Habitat utilization during the pairing season by the Common Hill Partridge Arborophila torqueola in Baiposhan Natural Reserve, Sichuan, China

[ "Department of Ecology, College of Life Science, Wuhan University, Wuhan 430072, China"]
ORNITHOLOGICAL SCIENCE (Impact Factor: 0.28). 01/2009; 6(Dec 2007):87-94. DOI: 10.2326/1347-0558(2007)6[87:HUDTPS]2.0.CO;2


A goal of many resource selection studies is to identify those habitats selected by a species. However, favorability of a particular habitat feature is likely contingent on such factors as landscape composition, predation risk, and an individual's resource needs. Identifying causes of variability in habitat utilization may serve to increase our understanding of the functional aspects of a species' habitat ecology. The Common Hill Partridge Arborophila torqueola is a species that requires broadleaf forest, but whose populations have declined as a result of fragmentation of subtropical forest. While habitat conditions during the pairing season (March–April) are thought to be important for the Common Hill Partridge's survival and reproduction, information on habitat utilization during this period is limited. We investigated habitat utilization by Hill Partridges within Baiposhan Natural Reserve in the mountains of southwestern China. We used pointing dogs to locate Hill Partridges during the pairing seasons of 2004 and 2005, and measured habitat characteristics at 60 flush sites and 60 associated random sites (within 100 m of flush sites). We recorded information on terrain, vegetation traits and defoliation leaf layer. Hill Partridges mainly utilized sites within elevations of 2,400–2,900 m and with an east-facing slope of 28.6±2.9 degrees, close to water resources and roads. The utilized sites had greater tree cover, shrub cover and thicker defoliation layers than randomly available, whereas numbers of bamboo and bamboo cover were less at flush sites than at random sites. PCA indicated that concealment, food, terrain and water resources best explained the birds' habitat utilization. Forest management practices that reduce poaching, livestock and logging may benefit the Common Hill Partridge through raising habitat quality and availability. Based on habitat utilization patterns of the partridges, we discussed the difference of habitat between them and Sichuan Partridge A. rufipectus, and indicated that Common Hill Partridges in the reserve should be Common Hill Partridges rather than Sichuan Partridges.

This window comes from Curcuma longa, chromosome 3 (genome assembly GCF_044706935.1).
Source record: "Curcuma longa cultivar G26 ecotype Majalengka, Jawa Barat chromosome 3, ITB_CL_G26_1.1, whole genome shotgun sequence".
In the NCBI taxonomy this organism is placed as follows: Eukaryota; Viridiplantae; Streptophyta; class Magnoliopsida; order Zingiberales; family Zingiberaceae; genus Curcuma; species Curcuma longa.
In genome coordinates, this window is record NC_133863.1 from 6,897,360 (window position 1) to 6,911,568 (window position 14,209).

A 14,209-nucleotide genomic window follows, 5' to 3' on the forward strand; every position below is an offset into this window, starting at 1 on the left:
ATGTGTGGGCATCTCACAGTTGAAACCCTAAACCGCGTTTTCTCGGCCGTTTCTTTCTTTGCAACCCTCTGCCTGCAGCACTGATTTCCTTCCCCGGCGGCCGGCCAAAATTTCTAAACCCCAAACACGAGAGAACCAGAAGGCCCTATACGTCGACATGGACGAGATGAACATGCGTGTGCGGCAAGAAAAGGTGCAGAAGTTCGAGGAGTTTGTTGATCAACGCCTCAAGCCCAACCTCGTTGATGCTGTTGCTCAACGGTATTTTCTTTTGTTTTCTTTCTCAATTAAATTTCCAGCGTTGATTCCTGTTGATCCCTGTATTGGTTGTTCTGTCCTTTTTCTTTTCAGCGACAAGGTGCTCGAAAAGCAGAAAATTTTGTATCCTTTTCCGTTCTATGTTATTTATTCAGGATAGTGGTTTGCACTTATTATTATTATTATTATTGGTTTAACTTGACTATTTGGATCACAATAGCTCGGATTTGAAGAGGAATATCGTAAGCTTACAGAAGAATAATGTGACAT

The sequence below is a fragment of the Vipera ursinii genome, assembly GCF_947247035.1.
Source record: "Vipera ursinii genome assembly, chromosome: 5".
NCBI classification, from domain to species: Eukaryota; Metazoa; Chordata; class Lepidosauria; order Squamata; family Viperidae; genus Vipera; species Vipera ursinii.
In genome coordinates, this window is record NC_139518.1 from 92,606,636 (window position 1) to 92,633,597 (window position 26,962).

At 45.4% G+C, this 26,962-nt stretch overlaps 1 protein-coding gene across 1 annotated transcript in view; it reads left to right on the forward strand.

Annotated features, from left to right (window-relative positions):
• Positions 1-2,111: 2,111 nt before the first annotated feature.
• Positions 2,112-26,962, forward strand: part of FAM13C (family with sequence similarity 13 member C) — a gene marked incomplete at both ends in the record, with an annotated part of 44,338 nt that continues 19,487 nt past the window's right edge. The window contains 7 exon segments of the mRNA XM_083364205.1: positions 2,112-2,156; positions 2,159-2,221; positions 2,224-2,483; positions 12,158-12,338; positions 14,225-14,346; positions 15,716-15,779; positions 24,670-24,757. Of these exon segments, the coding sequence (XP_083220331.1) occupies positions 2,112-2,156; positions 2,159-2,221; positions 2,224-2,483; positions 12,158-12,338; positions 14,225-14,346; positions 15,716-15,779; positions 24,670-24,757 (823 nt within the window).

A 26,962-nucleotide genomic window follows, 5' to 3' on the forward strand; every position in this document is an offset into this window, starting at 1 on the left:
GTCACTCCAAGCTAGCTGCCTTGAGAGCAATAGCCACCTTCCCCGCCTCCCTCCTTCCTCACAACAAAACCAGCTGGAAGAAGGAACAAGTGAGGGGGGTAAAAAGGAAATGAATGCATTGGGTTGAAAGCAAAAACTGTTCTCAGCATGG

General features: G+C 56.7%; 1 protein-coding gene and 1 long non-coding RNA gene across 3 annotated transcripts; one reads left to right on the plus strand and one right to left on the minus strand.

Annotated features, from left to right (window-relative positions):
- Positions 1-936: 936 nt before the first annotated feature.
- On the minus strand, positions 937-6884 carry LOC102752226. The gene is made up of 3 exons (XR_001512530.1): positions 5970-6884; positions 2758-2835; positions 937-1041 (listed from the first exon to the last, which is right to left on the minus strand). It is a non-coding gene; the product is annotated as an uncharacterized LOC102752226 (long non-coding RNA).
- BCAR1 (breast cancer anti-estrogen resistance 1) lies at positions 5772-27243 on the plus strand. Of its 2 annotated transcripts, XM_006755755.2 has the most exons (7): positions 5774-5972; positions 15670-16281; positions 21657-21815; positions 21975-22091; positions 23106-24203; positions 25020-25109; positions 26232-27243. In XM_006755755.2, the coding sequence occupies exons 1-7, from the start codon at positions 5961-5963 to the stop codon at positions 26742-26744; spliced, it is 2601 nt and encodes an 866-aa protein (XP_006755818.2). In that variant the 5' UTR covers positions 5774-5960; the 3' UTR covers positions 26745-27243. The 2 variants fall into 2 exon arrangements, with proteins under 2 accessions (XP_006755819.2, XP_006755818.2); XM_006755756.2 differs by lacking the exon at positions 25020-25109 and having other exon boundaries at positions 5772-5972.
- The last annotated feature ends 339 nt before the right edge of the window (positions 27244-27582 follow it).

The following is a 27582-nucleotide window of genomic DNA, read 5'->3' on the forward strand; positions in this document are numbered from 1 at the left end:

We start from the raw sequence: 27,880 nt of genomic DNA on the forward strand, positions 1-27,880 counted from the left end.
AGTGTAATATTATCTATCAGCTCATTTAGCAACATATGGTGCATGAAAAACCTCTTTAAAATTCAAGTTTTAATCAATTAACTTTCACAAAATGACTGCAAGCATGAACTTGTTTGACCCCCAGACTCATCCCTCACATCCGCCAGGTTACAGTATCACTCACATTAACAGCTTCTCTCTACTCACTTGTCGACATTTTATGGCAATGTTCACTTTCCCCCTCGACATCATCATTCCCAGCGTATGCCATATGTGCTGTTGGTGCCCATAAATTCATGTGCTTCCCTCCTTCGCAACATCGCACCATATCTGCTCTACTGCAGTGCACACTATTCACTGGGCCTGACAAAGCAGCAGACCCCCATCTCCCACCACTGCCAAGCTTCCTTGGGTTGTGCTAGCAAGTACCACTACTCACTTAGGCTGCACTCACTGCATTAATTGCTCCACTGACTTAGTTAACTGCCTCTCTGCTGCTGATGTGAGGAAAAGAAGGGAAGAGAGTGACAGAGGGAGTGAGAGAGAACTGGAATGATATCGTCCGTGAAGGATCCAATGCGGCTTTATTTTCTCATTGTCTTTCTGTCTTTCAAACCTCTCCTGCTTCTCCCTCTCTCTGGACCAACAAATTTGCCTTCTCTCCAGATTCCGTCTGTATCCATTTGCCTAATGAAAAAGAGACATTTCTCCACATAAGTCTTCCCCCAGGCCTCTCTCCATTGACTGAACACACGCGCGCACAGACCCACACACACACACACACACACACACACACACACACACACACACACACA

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Available from: Wen Bo Liao, Apr 05, 2014
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    • "The Arborophila are a galliform group native to Asia, with 21 species in China and southeastern Asia (Collar et al. 2001, Liao et al. 2007a). Sichuan Partridges are protected in China and classified as endangered by the IUCN (2005) because of their restricted range (1800 km 2 ), small population (< 2000 birds), and severely fragmented habitat (King & Li 1988, Dai et al. 1998, Li et al. 2003). "
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    ABSTRACT: A detailed understanding of habitat associations of threatened species is essential for the development of sound conservation and habitat management plans. The globally endangered Sichuan Partridge is endemic to montane southwestern China, where it inhabits subtropical broadleaf forest. Its use of various habitats within the forest is poorly known. Habitat use by Sichuan Partridges in Laojunshan Nature Reserve, Sichuan, was studied during the breeding season (April—October). Habitat characteristics at feeding places were compared with randomly selected sites. Auditory detection was used during transect surveys of calling males to locate birds and their feeding scrape sites. Partridges were recorded in primary and secondary broadleaf forest, but not in coniferous plantations or farmland and settlements. Birds occurred between 1400 and 1800 m a. s. l., typically on the ground with a gentle slope of between five and 15 degrees, close to paths and water sources. The habitats used by Sichuan Partridges differed from the random sites in that they had a denser shrub layer, greater tree cover, thicker deciduous leaf depth and lower abundance of bamboo. Principal Components Analysis identified factors interpretable as concealment, topography and leaf litter depth as key axes of variation in Sichuan Partridge habitats. We suggest that habitat management plans incorporating this new information can now focus more effectively on identifying, protecting and restoring those sites within protected areas that are most suitable for the Sichuan Partridge.
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